Saul 'Canelo' Alvarez recorded a unanimous decision victory over Miguel Cotto to win the WBC middleweight title at the Mandalay Bay casino in Las Vegas on Saturday.
In what was latest installment in the boxing rivalry between Mexico and Puerto Rico, the 25-year-old Alvarez took the fight an opponent 10 years his senior from the opening bell and never relinquished his advantage.
The Mexican landed big right hands and uppercuts with regularity and while the veteran Cotto's ring-craft ensured his had his moments throughout; Alvarez was the clear winner on everyone's scorecards.
The official judges' scores were 117-11, 119-109 and 118-110, while the Associated Press adjudged Alvarez a 116-112 winner.
Canelo's victory means a unification bout with WBA, IBF and interim WBC champion Gennady Golovkin – who was watching at ringside – is on the horizon.
Alvarez won the title that Cotto had vacated last week for not paying sanctioning fees, after the WBC ordered the winner of Saturday's fight to take on the 33-year-old from Kazakhstan.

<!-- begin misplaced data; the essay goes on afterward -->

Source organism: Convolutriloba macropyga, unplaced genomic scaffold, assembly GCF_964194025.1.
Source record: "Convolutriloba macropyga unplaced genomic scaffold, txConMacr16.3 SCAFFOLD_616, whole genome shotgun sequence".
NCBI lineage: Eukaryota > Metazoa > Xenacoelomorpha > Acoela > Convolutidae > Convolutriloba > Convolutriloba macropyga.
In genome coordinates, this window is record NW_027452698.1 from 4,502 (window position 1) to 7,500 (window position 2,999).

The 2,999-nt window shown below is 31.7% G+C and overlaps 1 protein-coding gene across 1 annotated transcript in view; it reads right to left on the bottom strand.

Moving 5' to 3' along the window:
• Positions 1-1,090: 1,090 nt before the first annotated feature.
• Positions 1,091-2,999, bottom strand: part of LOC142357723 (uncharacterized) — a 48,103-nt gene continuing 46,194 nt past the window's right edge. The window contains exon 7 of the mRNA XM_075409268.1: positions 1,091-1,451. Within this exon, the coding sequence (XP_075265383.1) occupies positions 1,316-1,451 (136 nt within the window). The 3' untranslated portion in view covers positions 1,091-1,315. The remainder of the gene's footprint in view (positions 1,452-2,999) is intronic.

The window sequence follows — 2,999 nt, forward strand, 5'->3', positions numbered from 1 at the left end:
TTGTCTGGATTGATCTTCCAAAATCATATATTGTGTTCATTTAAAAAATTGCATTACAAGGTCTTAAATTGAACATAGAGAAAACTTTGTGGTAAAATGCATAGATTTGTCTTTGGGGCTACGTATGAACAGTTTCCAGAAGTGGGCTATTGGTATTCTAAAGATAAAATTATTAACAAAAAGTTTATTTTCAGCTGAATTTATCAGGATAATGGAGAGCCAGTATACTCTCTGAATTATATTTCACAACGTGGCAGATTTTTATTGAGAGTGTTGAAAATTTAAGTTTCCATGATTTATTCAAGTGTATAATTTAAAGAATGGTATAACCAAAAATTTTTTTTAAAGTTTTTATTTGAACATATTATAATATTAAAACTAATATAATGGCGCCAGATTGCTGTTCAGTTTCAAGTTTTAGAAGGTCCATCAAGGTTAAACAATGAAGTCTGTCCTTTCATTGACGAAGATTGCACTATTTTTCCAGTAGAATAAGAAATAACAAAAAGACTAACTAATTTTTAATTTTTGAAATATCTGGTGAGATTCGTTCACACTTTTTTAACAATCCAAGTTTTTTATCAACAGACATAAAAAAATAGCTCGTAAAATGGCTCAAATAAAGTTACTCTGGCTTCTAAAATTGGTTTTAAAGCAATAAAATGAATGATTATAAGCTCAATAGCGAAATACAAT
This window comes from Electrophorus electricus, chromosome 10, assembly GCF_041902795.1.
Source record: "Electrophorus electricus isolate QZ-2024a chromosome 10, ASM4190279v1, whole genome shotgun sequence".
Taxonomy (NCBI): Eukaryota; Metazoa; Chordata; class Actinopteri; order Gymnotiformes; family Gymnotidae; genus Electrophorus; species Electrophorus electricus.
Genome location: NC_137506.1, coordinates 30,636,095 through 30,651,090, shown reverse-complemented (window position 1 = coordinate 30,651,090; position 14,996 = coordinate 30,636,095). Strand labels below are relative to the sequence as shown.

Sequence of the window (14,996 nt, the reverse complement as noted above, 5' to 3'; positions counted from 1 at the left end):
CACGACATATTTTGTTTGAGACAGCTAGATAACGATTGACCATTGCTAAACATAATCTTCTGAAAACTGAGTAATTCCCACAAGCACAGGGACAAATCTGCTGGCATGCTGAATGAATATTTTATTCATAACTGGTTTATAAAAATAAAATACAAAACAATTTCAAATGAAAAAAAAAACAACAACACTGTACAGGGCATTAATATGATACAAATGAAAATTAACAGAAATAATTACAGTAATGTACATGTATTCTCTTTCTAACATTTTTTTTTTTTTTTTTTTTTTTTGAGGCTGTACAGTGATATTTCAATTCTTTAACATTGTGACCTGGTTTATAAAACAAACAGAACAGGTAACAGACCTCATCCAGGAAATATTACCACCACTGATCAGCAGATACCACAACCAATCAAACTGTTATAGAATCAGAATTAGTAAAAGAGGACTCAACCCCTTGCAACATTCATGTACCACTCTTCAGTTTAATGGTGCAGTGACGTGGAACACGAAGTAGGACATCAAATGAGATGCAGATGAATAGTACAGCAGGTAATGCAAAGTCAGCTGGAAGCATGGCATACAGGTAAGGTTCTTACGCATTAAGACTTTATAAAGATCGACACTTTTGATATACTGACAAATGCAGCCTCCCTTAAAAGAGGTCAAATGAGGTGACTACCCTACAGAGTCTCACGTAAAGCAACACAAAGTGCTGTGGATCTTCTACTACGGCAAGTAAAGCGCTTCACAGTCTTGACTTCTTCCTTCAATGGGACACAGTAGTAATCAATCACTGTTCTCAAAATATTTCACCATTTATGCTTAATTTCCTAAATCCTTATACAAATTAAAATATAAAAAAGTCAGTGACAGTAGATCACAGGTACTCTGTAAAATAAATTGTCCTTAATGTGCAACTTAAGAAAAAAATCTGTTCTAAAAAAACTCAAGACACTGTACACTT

"It's an emotion I can't put into words," Alvarez said. "I'm very happy and much respect to Miguel Cotto. I will always respect him and he's a great champion, but now it's my era."
"We thought it was much closer than the scorecards showed," said Cotto's trainer, Freddie Roach. "It was a competitive fight."
Whilst the fight was for the 160-pound title, it was actually fought at a 155-pound catchweight. The Mexican weighed in at exactly that on Friday, but appeared bigger than Cotto – who weighed in at 153.5 – after rehydrating.
Cotto threw 629 punches to the 484 of Alvarez, but landed only 155, while Alvarez connected with 129 punches which seemed far more significant.
The first couple of rounds took place at a sedate pace, as Cotto attempted to use his movement to gstay at range and away from Alvarez's power – a strategy that proved reasonably successful at times. Nevertheless, by the third round, Alvarez started to land some of his bigger punches and took control of the fight.
The action picked up significantly from the eighth round, with both fighters trading blows, but Alvarez continued to land the harder shots – his uppercut proving particularly successful.
With the victory Alvarez improved his career record to 46-1-1, his only defeat coming at the hands of Floyd Mayweather Jr.